A Dark Day in Israel
Spring had arrived, and conditions were ideal for battle. Under Joab’s command, David ordered Israel’s army to assault the Ammonites and attack their capital city, Rabbah (modern Amman, Jordan—some forty-five miles east of Jerusalem). David remained in Jerusalem.
One afternoon, after the king had finished his nap, he walked on the palace roof. In a nearby courtyard below, he saw a very beautiful woman bathing. Had she been void of discretion? That conclusion is difficult to avoid.
David sent a message inquiring about her identity. He discovered that her name was Bathsheba and that she was married to Uriah, the Hittite, who apparently had proselyted to the Hebrew religion. Uriah was one of his officers deployed on the battlefield with Joab (David’s half-nephew).
The king’s intemperate passion motivated him to send her a message, bidding her to come. The progressive verbs are telling: “sent,” “came,” “took,” and “lay.” To this must be added, she “conceived.”
Soon after, she sent David a message informing him of her predicament (cf. 2 Sam. 11:1-5).
The Attempted Cover-up
The maneuvers to cover sin with sin now began.
David sent a message to Joab, ordering Uriah to return home. At first, David feigned interest in how Joab and others fared and how the war progressed.
David then instructed him to take some time and adjourn to his house, sending with him an ample supply of food. It was an act of utter duplicity. As Walter Scott wrote: “Oh, the tangled web we weave when first we practice to deceive.”
Uriah, however, was more noble than his king at this point. He refused to enjoy intimacy with his wife while his men were on the battlefield. Instead, he slept at the king’s door, where the servants reclined. David initiated another plot to get him home to his wife, but it also failed.
The situation was becoming desperate. David dispatched Uriah back to the battlefield. Unknown to Uriah, he was transporting his own death warrant.
A message to Joab instructed that Uriah be sent to the front line, the most dangerous area, and when the battle raged, Joab’s forces were to withdraw from him and let him be killed (vv. 6-15).
Joab was loyal to David and implemented the deadly plan. Uriah was killed, as were others who constituted nothing more than human sacrifices designed to give the murderous plan credibility (vv. 16-17).
Sin is a hideous monster that grows like cancer.
Joab then sent a message to David, providing a general characterization of the recent battle. The report was disguised, however, to obscure the secret message being smuggled to the king. If David’s wrath might be ignited at such a careless battle plan, the messenger must mention, as a passing thought, “Oh yes; and Uriah, your servant is dead” (v. 21). David would get the message!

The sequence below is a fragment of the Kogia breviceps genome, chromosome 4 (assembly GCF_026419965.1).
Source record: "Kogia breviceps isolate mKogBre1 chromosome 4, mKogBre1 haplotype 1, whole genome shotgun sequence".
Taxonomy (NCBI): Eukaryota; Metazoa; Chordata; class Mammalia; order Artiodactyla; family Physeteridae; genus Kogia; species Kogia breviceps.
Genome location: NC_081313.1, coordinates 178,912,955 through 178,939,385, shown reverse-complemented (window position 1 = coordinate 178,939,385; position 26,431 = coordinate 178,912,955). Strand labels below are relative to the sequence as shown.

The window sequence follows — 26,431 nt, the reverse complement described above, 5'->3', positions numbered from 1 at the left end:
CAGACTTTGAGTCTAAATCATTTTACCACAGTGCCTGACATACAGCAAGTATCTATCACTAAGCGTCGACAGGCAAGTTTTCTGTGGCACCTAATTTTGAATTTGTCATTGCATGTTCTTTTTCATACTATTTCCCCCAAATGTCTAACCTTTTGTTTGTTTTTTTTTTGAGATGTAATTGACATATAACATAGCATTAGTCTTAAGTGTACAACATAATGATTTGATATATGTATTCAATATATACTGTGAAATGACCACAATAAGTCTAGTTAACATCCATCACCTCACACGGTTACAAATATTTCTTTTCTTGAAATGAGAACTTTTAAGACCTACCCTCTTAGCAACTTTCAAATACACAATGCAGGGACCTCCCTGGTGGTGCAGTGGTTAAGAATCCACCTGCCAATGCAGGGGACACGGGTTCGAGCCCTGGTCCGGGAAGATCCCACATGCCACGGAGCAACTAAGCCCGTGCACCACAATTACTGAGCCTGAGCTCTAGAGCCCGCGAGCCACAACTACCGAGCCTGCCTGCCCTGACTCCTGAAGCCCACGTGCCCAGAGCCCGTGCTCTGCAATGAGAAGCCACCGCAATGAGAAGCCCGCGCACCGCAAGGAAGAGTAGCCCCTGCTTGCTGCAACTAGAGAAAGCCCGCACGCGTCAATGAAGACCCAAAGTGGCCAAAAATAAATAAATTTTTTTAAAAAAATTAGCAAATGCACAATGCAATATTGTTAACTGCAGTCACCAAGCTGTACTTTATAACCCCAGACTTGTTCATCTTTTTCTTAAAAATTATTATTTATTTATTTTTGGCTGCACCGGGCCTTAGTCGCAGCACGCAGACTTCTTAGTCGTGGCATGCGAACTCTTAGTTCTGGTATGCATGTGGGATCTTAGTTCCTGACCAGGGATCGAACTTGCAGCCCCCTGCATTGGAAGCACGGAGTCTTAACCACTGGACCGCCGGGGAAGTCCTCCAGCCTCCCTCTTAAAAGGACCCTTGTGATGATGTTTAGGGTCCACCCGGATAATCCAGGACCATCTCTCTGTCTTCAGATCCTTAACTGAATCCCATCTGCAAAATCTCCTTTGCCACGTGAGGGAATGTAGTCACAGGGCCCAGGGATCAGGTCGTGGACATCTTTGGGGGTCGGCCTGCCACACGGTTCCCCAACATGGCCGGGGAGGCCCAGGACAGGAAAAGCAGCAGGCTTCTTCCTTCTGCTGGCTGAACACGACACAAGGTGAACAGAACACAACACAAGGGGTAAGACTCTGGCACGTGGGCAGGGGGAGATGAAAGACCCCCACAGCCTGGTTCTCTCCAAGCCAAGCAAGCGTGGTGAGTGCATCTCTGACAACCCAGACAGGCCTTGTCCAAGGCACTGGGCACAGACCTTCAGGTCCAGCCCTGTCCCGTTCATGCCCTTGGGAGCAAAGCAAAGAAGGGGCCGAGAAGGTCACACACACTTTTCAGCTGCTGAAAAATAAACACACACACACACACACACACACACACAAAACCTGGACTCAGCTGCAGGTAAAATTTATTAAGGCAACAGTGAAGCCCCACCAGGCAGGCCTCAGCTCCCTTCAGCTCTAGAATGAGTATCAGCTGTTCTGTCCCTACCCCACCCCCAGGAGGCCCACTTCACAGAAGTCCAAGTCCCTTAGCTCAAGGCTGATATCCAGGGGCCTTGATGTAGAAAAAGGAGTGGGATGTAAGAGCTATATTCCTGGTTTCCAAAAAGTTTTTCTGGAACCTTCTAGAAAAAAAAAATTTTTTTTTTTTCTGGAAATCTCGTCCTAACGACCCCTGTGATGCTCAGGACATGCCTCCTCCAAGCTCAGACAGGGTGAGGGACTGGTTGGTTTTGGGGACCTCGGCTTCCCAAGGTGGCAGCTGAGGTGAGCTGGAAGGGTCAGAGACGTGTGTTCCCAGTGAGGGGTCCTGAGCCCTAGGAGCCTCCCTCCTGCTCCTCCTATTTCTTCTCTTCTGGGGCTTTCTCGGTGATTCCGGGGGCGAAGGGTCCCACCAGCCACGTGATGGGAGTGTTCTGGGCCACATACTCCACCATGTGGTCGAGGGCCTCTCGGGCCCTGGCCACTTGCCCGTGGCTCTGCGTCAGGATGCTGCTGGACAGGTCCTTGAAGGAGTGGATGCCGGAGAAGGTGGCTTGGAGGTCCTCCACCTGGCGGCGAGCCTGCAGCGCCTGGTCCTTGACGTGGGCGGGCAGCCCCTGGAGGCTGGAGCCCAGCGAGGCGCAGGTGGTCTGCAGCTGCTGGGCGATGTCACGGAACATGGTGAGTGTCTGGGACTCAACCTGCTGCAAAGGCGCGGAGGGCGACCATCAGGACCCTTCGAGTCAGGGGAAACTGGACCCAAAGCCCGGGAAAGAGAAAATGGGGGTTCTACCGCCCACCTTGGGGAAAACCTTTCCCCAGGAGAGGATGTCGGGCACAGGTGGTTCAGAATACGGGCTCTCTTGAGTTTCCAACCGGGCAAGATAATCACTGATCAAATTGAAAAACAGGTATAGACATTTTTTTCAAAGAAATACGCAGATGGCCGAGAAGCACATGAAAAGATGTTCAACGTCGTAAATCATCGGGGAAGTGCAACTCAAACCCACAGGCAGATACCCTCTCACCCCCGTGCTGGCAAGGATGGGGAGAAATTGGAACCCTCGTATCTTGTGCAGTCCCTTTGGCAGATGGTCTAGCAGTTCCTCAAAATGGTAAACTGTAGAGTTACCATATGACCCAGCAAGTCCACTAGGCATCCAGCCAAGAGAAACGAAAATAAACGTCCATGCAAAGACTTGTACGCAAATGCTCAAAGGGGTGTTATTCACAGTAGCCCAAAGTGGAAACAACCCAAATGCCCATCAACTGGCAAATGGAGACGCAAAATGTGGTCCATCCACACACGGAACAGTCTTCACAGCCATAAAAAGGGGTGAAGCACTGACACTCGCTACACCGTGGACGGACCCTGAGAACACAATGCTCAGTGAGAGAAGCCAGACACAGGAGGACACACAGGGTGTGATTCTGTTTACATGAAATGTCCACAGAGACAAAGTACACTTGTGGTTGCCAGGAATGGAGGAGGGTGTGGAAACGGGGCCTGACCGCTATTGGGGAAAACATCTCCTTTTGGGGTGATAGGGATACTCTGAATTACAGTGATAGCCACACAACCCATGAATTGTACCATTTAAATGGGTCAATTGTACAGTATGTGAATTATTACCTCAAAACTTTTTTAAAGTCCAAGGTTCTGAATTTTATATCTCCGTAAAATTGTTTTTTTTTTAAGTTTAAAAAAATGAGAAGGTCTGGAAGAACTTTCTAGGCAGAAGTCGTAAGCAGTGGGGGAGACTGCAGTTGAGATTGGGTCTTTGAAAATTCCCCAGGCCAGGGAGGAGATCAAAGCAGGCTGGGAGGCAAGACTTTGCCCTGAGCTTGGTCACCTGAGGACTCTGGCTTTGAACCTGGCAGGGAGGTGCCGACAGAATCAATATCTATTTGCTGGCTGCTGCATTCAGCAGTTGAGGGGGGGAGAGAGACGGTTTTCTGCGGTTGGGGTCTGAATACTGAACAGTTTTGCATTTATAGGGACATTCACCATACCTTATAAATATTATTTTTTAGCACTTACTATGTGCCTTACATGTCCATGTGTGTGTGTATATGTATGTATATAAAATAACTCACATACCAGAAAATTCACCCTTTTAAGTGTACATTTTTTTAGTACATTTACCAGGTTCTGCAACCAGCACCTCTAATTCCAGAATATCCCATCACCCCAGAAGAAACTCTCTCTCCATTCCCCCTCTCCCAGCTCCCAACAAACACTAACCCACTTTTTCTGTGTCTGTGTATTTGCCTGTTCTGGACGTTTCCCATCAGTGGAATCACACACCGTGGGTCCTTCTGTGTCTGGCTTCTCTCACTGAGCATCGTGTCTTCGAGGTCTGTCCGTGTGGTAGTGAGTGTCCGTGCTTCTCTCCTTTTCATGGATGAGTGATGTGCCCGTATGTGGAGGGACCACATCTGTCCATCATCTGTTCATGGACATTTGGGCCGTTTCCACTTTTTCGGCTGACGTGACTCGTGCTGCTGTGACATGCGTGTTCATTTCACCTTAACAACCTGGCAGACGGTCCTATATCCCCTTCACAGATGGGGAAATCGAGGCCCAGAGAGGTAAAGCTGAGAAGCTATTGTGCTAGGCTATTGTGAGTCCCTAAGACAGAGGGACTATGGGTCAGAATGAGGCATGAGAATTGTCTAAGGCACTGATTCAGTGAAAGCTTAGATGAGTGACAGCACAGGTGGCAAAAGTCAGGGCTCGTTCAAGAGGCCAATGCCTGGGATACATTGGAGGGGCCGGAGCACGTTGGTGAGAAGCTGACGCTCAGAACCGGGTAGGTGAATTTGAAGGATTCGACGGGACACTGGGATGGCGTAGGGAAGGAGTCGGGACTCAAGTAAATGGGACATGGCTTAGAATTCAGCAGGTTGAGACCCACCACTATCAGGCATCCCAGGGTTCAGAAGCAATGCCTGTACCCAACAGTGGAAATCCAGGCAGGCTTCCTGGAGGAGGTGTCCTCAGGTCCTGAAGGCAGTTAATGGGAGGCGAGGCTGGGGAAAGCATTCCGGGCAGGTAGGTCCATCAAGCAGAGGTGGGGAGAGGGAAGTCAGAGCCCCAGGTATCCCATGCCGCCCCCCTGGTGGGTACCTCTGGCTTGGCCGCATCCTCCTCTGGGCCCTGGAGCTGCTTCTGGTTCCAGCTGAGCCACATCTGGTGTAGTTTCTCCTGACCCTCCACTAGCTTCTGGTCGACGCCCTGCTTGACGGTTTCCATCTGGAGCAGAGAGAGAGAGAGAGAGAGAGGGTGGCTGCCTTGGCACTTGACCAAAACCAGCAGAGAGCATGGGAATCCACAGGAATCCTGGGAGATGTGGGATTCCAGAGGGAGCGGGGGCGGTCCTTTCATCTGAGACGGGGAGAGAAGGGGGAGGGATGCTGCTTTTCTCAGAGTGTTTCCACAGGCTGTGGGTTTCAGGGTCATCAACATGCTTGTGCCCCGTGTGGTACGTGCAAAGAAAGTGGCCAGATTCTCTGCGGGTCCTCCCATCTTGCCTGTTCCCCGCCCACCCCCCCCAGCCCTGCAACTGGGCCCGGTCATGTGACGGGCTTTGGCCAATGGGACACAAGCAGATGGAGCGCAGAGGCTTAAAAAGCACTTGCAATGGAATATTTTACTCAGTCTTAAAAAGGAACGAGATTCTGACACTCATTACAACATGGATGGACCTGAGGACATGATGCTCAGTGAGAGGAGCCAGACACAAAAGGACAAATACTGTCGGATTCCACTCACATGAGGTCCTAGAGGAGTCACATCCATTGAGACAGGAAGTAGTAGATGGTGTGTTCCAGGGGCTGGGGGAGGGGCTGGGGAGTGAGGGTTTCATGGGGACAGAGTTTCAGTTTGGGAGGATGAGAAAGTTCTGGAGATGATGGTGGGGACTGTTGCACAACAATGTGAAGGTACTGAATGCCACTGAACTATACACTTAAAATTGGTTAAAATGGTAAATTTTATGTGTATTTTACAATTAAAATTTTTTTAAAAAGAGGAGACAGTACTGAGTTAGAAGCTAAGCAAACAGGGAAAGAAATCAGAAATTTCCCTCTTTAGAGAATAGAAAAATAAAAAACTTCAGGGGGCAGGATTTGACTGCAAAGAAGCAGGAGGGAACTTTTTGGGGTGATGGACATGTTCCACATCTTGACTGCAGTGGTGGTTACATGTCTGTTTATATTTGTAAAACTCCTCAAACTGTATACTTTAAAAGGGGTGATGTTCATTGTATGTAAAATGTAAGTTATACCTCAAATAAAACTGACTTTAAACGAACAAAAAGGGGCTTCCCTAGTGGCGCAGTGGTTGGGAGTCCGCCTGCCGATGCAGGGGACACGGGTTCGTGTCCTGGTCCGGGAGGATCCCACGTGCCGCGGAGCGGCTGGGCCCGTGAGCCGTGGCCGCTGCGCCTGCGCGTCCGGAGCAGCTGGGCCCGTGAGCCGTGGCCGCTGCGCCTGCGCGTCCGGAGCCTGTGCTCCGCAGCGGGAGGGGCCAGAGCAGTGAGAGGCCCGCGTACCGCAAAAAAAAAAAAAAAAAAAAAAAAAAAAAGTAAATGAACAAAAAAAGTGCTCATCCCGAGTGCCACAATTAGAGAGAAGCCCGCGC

The messenger accomplished his malicious chore. What a relief the news must have been to the conniving ruler! But the wages of his sin were far from paid (vv. 22-24).
David quickly dispatched a message to Joab, urging him not to worry about the foul deed. After all, one never knows what will happen during war!
In other words, Uriah’s death would appear simply as another war casualty. The captain, therefore, was to pursue the battle with vigor, breaking through the walls.
When Bathsheba received the news that her husband had died, she made “lamentation” over him, which probably means she went through the public formalities customarily expected of a widow. It might have been only seven days (1 Sam. 31:13) or as many as thirty days (Num. 20:29).
When the period was concluded, David brought her to the palace, and she formally became another of his several wives.
Several months later, their son was born. The tragic narrative concludes in this fashion: “But the thing that David had done displeased Jehovah” (v. 27). The progressively sensuous ruler would soon begin to taste the bitter fruit that transgression can produce (vv. 16-27).
Nathan’s Parable of Judgment
We now transition to 2 Samuel 12:1ff. Nathan was a prophet of God, mentioned several times in the Old Testament (cf. 2 Sam. 7:1ff; 1 Kgs. 1:11-45). He is best known for the courageous incident that followed.
Jehovah dispatched Nathan on a mission, likely one that initially made him nervous. The Lord gave his prophet a parable to convey to the king.
Parables sometimes were designed to solicit consent to a particular truth before an offender recognized the truth’s application to him. Note Christ’s use of this technique (Mt. 21:33-46). Such was the case in this instance.